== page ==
So, YES, we older sandgropers were a xenophobic lot. Sometimes that rubs off onto younger generations.

    btw, say hi to your schoolmates who recently visited Punmu. They probably saw me around the community.

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  12. “The blokes whom had gone through the Great Depression as unemployed scroungers. Their women…”
    Sorry, did you just say ‘THEIR women” ?
    Do you mind taking the I and the R off that word please?

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  13. Hiya Nikki. I thought long and hard before I used that phrase. This is a book which has real history in it. In “those” days, before we all became politically correct, before I marched against the Vietnam War, before I marched FOR the environment and before I supported equal rights for women, a woman was judged by her man just as a man was judged by his job. Much as we would like it to be different in these, probably temporarily, enlightened days, the phrase as I used it is historically correct.

    Women saw themselves as belonging to their husband. Mary Smith (married to John Smith) was not addressed as Mrs M Smith But as Mrs J Smith. Some men still have that ownership problem and it is exposed in tragic murders of women and children when relationships break down.

    If we do not remember our history accurately then we may be doomed to repeat the same mistakes.

    So, the I and the R remain 🙂

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  14. I tried hard with this book but found it dense and incredibly boring. It may have worked as a short story but it was as though the author wanted us to know and understand every speck of dust along the way. Was he paid per word and therefore had to make the book as long as possible??? I found the characters dull and I just couldn’t warm to any of them. I am amazed that Tim Winton is considered such a good writer?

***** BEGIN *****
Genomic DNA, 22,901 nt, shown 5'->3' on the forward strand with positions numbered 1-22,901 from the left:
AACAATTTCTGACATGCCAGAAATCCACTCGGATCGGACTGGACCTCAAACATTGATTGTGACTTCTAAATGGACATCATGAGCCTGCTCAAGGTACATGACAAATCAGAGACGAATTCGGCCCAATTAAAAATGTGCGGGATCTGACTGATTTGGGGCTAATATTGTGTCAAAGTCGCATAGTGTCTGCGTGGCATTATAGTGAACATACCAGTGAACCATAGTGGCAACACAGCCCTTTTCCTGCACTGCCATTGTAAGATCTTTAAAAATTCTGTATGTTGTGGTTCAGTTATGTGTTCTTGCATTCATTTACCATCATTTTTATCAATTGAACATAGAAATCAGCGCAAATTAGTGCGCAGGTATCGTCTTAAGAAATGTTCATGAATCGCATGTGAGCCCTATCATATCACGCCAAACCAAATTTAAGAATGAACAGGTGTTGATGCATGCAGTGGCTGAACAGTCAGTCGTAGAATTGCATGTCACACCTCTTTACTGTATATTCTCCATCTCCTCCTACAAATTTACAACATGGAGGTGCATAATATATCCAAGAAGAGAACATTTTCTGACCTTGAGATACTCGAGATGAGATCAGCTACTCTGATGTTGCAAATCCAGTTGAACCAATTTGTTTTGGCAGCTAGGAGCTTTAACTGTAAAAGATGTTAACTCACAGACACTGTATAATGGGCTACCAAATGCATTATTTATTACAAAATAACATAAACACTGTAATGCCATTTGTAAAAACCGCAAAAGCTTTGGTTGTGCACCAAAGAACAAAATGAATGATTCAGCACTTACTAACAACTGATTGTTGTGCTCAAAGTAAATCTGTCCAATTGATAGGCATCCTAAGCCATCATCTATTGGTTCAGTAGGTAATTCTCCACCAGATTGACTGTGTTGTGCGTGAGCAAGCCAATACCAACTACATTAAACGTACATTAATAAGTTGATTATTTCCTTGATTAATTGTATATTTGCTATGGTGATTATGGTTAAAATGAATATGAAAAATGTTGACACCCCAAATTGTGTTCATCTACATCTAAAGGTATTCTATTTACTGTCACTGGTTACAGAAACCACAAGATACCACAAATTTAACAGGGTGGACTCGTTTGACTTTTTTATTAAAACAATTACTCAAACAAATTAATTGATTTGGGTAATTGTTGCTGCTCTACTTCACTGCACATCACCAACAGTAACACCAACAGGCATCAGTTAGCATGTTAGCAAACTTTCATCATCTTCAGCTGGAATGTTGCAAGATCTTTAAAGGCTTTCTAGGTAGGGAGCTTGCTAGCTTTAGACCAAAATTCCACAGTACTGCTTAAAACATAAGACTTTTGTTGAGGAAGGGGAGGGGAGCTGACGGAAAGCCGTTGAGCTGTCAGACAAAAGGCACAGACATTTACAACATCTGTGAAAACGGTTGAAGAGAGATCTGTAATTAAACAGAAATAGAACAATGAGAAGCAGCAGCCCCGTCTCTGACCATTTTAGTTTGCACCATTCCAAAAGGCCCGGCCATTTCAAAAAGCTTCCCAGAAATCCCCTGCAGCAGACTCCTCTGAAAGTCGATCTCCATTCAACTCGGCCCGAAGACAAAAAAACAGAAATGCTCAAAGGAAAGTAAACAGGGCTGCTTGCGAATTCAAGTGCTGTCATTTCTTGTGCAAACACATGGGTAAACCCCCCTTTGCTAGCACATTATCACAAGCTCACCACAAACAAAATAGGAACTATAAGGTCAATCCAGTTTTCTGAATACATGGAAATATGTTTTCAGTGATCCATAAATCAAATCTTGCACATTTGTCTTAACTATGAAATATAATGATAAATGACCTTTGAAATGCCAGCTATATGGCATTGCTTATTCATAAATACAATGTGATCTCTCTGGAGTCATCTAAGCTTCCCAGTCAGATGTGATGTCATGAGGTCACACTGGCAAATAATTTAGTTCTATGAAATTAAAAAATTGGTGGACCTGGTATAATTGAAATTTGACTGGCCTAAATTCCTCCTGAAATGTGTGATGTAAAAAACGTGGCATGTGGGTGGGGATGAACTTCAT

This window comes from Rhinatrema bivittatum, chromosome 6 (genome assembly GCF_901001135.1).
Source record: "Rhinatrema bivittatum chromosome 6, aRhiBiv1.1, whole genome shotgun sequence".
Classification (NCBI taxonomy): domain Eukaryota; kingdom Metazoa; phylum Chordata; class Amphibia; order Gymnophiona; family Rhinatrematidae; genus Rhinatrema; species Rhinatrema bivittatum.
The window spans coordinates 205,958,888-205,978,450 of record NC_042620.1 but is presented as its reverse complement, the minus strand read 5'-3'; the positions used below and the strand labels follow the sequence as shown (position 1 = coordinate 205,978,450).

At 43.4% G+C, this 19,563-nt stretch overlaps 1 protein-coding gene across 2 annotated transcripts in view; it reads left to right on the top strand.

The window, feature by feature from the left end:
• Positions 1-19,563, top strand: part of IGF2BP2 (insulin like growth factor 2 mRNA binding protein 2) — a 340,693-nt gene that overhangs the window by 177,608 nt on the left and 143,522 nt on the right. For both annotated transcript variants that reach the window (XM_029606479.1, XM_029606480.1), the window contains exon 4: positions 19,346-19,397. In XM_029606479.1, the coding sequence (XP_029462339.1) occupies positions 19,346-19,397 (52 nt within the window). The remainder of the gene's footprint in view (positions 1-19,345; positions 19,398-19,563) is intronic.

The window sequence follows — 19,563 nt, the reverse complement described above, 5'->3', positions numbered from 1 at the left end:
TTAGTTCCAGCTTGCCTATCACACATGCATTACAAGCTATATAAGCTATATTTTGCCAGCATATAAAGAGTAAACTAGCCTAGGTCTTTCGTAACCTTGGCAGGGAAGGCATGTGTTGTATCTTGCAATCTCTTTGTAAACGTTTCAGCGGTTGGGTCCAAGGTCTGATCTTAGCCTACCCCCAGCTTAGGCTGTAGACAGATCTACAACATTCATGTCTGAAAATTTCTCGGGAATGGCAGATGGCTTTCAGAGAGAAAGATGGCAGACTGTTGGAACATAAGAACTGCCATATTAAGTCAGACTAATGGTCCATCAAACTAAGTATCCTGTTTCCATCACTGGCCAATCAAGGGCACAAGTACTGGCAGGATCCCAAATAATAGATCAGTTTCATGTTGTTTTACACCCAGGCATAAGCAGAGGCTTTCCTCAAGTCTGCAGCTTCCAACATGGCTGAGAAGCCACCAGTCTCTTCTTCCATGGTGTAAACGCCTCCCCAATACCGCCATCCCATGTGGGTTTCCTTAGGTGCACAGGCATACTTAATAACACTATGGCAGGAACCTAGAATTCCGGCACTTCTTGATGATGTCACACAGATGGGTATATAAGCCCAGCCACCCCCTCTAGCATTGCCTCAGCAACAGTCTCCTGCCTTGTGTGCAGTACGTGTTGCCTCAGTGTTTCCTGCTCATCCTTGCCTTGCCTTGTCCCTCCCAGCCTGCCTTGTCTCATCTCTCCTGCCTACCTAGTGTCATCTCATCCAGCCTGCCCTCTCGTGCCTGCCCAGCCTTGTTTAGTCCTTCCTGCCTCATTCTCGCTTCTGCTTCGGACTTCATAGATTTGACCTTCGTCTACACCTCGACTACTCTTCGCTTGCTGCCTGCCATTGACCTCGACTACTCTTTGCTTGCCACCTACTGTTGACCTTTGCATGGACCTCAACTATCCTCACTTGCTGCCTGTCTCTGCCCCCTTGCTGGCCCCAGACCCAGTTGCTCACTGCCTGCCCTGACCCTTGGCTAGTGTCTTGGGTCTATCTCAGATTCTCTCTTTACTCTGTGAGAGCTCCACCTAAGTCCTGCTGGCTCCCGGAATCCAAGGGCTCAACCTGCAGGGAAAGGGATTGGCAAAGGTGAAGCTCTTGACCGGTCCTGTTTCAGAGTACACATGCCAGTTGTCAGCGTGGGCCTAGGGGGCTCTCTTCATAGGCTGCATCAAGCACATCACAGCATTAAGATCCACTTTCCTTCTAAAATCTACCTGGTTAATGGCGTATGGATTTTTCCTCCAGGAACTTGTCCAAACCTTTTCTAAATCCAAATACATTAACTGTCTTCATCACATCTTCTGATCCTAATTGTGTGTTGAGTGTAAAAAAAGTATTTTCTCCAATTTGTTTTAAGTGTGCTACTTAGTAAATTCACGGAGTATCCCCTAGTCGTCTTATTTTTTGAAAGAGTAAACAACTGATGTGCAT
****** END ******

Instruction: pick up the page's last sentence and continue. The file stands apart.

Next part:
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    • Thank God I’m not the only one who didn’t like Cloudstreet! I was beginning to think I was all alone.
      I have never been a fan of Tim Winton. I read Scission (his collection of short stories) for a high-school Lit class about seven years ago, and wrote a particularly scathing review of it as my assignment – much to the horror of my teacher.
      This year I decided to give him another shot, just in case Cloudstreet turned out to be as wonderful as all the reviews would have me believe… but after reading it, my opinion of his writing remains the same. Usually a book of this length would take me a week at most to finish reading, but it ended up taking me nearly three weeks because I just couldn’t get interested in the characters.
      Beyond that, I found the writing itself to be very jarring – every sentence seemed forced. It is almost as if he was trying too hard to be literary, and as a result it has ended up sounding flowery and verbose.
      As someone who reads a lot of novels, I find it incredibly frustrating when I come across an awful book (in my opinion) that everyone seems to love. I put a lot of effort into reading Cloudstreet, and am, more than anything else, just disappointed that I could not find any cause for the huge amount of praise that it has received.

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      • Thank you for being honest, Pamela and Cassandra. I admit to going into the book expecting to be bored. That I wasn’t, I believe, was due to it being my life combined with the skill of Tim Winton to bring back those memories. Regardless, I am glad that different people like different books. Wouldn’t life be boring if we all liked the same thing 🙂